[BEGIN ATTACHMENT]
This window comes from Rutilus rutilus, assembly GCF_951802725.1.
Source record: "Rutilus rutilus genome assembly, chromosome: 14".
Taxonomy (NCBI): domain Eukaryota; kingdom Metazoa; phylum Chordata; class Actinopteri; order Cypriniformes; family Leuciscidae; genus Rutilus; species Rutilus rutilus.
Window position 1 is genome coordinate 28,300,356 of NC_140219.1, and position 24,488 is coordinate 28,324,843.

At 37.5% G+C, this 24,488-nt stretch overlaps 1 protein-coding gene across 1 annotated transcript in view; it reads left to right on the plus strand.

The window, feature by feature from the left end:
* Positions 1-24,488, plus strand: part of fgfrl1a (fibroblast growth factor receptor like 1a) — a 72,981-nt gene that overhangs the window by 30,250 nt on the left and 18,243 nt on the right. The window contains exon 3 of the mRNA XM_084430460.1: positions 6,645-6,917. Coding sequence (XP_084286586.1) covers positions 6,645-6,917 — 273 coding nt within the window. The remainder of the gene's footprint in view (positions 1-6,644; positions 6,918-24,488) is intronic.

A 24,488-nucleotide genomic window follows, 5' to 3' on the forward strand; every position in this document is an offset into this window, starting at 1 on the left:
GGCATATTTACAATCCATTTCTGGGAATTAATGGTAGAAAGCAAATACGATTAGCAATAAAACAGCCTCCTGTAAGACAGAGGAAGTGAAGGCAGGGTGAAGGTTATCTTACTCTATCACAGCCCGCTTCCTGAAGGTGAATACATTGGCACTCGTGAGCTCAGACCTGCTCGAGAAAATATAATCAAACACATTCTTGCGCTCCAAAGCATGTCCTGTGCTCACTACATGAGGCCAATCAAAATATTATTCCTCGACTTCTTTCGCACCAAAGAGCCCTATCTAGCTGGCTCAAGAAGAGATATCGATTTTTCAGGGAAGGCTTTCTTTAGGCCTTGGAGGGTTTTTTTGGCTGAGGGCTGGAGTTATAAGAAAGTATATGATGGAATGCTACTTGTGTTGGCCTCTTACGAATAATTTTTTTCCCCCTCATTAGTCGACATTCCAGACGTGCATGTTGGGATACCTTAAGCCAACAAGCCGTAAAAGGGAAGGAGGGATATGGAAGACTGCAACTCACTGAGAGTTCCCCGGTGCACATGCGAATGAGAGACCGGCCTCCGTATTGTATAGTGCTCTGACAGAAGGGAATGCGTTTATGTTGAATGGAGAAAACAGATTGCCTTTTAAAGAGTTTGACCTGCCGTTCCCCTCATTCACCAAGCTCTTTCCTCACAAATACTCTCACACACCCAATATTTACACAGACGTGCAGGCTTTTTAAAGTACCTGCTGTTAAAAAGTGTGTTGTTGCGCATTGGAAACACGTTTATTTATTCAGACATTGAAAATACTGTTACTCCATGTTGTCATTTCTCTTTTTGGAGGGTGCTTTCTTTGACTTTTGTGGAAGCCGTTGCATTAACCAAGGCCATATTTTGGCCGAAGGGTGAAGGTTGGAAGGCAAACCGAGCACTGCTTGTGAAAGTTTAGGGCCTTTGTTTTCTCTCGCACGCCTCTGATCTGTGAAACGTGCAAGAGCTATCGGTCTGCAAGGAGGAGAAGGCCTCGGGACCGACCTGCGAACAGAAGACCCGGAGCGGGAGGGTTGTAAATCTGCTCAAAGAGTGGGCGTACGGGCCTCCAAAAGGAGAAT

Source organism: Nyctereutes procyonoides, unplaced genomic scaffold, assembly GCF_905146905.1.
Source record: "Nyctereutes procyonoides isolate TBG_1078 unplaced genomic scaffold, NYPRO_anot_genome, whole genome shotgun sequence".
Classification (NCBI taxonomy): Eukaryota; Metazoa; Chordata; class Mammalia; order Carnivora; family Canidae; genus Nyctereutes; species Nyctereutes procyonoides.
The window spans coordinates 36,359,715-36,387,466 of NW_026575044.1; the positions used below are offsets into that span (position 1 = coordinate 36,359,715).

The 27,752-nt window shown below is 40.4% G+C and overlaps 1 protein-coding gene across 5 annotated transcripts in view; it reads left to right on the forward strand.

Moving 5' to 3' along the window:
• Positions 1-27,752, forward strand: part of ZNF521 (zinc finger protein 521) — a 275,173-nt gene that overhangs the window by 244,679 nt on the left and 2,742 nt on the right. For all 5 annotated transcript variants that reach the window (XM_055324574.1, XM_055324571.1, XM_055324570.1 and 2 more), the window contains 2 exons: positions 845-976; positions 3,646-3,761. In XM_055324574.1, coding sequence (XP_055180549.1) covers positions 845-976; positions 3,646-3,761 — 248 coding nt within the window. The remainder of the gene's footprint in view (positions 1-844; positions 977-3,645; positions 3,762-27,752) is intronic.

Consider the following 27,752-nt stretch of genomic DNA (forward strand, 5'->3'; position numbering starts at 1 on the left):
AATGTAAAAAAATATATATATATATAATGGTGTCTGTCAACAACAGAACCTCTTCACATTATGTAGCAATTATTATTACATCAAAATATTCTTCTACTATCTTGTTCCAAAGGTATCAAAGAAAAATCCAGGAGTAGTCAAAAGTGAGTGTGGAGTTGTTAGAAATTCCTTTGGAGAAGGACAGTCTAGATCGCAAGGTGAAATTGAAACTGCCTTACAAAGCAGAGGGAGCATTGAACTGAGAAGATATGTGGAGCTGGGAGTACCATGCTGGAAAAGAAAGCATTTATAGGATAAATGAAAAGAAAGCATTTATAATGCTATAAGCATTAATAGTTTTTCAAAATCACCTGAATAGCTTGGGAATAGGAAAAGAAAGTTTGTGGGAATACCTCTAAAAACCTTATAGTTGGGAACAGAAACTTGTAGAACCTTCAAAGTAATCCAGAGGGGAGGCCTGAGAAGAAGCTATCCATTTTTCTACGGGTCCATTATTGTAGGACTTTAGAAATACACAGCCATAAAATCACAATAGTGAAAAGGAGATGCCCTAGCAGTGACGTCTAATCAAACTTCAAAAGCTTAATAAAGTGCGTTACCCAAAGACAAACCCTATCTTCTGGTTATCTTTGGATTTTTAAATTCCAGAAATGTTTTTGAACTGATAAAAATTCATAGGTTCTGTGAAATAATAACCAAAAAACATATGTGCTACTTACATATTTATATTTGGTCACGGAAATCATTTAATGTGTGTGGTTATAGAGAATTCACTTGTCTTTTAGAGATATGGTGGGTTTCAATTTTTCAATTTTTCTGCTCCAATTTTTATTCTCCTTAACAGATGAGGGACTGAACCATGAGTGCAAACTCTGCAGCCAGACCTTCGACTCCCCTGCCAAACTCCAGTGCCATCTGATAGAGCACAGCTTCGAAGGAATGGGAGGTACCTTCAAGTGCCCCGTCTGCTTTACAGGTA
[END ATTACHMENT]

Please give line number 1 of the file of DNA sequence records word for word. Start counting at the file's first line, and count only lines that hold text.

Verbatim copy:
This window comes from Rutilus rutilus, assembly GCF_951802725.1.